But further, “When He is come” – verse 8 – “He will convict” or convince or reprove “the world of sin, righteousness, and judgment.”  You know what’s terrific?  When I’m preaching, when I’m sharing Christ, when I’m endeavoring to live a witnessing life, the Spirit of God is at work in my life.  And you know what else?  He’s also at work in the life of the person I’m trying to reach.  What’s He doing in that person?  He’s empowering me, and He’s convicting them.  What does He convict them of?  “Of sin, because they believe not on Me” – the sin of rejecting Christ – “of righteousness, because I go to My Father and you see Me no more.”  In other words, when Christ went to the Father, it was God’s statement that He was righteous, that He had done His work and fulfilled His work, and He was to be exalted.  And so the Holy Spirit not only convicts of the sin of rejecting Christ, but convicts of the fact that Christ is righteous, and the source of righteousness, and the standard of righteousness.

And thirdly, He convicts of judgment, “because the prince of this world is judged.”  In other words, all the Holy Spirit need to do is to say to somebody, “Look what happened to Satan, look at His judgment, and what makes you think you’re going to get away if he didn’t?”  So the Holy Spirit comes and convicts.  So Jesus said, “I’m going to send you My Holy Spirit, and He’ll live in you, and He’ll work on them.”  What a promise.  Fantastic promise.  And the Holy Spirit does.  He works in the unbeliever.  John Bunyan, in his book Holy War, has a city called Mansoul; and that’s the – Mansoul represents the redeemed people.  Emmanuel comes and redeems Mansoul.  But Mansoul had a rebellion, and they took Mr. Conscience. 

Mr. Conscience had a job in the city.  His job was to ring the bell, and he was always ringing the bell.  Every time something went wrong, bong, came the bell.  So when the revolt happened, they locked Mr. Conscience in his house and barred the windows.  You know what happened?  John Bunyan says no matter how they locked him in, in spite of everything, he somehow escaped and rang the bell.  You know how it is in our lives, in the lives of unregenerate people.  They may try to lock Mr. Conscience and the – incidentally, and they cut the rope, too, but he did it anyway – and they try to lock up Conscience, but somehow, someway the Spirit of God unlocks Mr. Conscience, and he rings his bell.  That’s conviction. 

And so the Holy Spirit is at work.  What a promise.  Think of it, people.  Jesus left us the proof of love, the hope of Heaven, the guarantee of power, the assurance of supply, and the gift of the Holy Spirit.  And that’s just half of it.  And I’ll tell you something.  Let me turn it around just – and say it this way.  When I stop to think of the fact that He showed me the proof of His love, it makes me want to love Him in return.  Does it you?  It makes me want to love Him back.  And He said, “If you love Me, do” – what – “keep My commandments.”  And when I stop to think that He gave me the hope of Heaven, and He said, “You’re already a citizen, MacArthur, and I’m working on your place,” I say to myself, “Man, I ought to live like a Kingdom citizen, shouldn’t I?  I ought to have a little of that heavenly activity going on in my earthly world.  I ought to act like a citizen of the Kingdom.”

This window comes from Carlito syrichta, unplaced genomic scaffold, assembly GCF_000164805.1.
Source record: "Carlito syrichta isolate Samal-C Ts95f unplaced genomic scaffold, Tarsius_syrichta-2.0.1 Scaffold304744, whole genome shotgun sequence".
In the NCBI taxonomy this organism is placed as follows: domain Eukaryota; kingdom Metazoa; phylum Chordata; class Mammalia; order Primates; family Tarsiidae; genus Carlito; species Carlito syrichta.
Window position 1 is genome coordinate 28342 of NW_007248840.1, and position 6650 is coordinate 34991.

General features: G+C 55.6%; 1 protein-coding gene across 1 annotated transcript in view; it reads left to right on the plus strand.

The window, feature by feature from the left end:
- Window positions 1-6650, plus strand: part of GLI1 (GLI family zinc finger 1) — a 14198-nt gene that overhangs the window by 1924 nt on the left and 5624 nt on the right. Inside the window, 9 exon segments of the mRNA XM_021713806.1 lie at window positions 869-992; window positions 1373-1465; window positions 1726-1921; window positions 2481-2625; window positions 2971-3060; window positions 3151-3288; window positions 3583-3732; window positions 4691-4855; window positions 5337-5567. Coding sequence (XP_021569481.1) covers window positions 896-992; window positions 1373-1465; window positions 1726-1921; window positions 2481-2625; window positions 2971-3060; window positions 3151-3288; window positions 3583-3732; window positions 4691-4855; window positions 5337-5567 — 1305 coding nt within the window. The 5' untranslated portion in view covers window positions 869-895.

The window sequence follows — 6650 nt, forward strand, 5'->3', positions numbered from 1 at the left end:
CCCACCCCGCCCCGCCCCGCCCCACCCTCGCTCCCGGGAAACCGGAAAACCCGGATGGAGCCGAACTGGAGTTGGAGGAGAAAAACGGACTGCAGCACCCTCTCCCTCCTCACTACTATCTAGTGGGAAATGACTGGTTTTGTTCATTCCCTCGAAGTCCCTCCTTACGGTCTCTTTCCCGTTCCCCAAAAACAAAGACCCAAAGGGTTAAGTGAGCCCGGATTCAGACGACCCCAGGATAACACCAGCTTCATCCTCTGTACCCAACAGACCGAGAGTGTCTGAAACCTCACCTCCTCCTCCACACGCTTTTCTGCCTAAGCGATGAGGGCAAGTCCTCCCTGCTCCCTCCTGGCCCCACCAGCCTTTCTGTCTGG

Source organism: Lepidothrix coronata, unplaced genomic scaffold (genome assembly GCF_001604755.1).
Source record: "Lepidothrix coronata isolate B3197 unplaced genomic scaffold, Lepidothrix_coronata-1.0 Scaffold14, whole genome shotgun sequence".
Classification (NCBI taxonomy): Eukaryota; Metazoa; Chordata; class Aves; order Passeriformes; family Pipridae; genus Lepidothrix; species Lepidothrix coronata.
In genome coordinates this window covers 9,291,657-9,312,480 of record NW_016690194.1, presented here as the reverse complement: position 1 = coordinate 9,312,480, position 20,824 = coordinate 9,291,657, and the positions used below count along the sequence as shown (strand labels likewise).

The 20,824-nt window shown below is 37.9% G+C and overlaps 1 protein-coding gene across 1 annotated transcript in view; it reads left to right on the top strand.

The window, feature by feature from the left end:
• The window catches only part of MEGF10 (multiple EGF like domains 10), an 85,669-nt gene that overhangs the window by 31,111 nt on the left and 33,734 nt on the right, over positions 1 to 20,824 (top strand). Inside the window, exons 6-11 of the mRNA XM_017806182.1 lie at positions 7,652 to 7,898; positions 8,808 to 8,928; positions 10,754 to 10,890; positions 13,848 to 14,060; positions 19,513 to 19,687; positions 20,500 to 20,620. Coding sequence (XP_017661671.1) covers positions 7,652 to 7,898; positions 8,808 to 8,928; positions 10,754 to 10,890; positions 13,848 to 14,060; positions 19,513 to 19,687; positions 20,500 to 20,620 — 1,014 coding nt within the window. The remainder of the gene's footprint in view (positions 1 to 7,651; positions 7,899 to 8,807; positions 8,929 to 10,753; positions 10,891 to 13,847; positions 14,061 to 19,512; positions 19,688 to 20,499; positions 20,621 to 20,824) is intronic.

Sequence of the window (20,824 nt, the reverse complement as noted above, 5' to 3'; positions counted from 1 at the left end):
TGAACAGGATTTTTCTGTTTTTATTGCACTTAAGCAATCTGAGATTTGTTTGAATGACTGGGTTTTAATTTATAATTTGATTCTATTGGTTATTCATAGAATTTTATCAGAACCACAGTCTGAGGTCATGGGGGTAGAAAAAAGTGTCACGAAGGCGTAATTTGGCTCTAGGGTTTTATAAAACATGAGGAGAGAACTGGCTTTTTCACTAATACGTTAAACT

And when the Bible says that He’s guaranteed me power, I ought to be bold enough to go out there and put Him to the test.  Don’t you think?  And when He says, “I’ve given you the assurance of supply,” I ought to spend some time on my knees, ’cause there’s a lot of things that Jesus wants, and there’s a lot of things I could be in on, so that I can give Him glory.  And when I realize He’s given me the gift of the Holy Spirit, there are three things I don’t want to do.  I don’t want to lie to the Spirit, I don’t want to grieve the Spirit, and I don’t want to quench the Spirit, and there’s one think I do want to do, I want to yield to the Spirit.  With that kind of a legacy, people, it’s incredible to believe that Christians would be anything less than devastating in this world from the standpoint of effect, and that we would be content from the standpoint of knowing what we have in Christ.

Father, we thank You this morning for helping us to see some things that are so important.  The thing that thrills me, Lord, is that the reason all these five things belong to us is because You belong to us, and You never really left us at all.  But we have these things because we have You.  You didn’t really go away.  You went away physically, but You never went away.  Thank You.  Thank You for what You’ve given to me.  Thank You for the inheritance that I have.  I’m not a worthy son on my own, but in Your grace You made me worthy, and I want to walk worthy of what You’ve made me, and I want to honor You for that legacy that You gave.  And that’s my prayer for all of us this morning; in Jesus’ name.  Amen.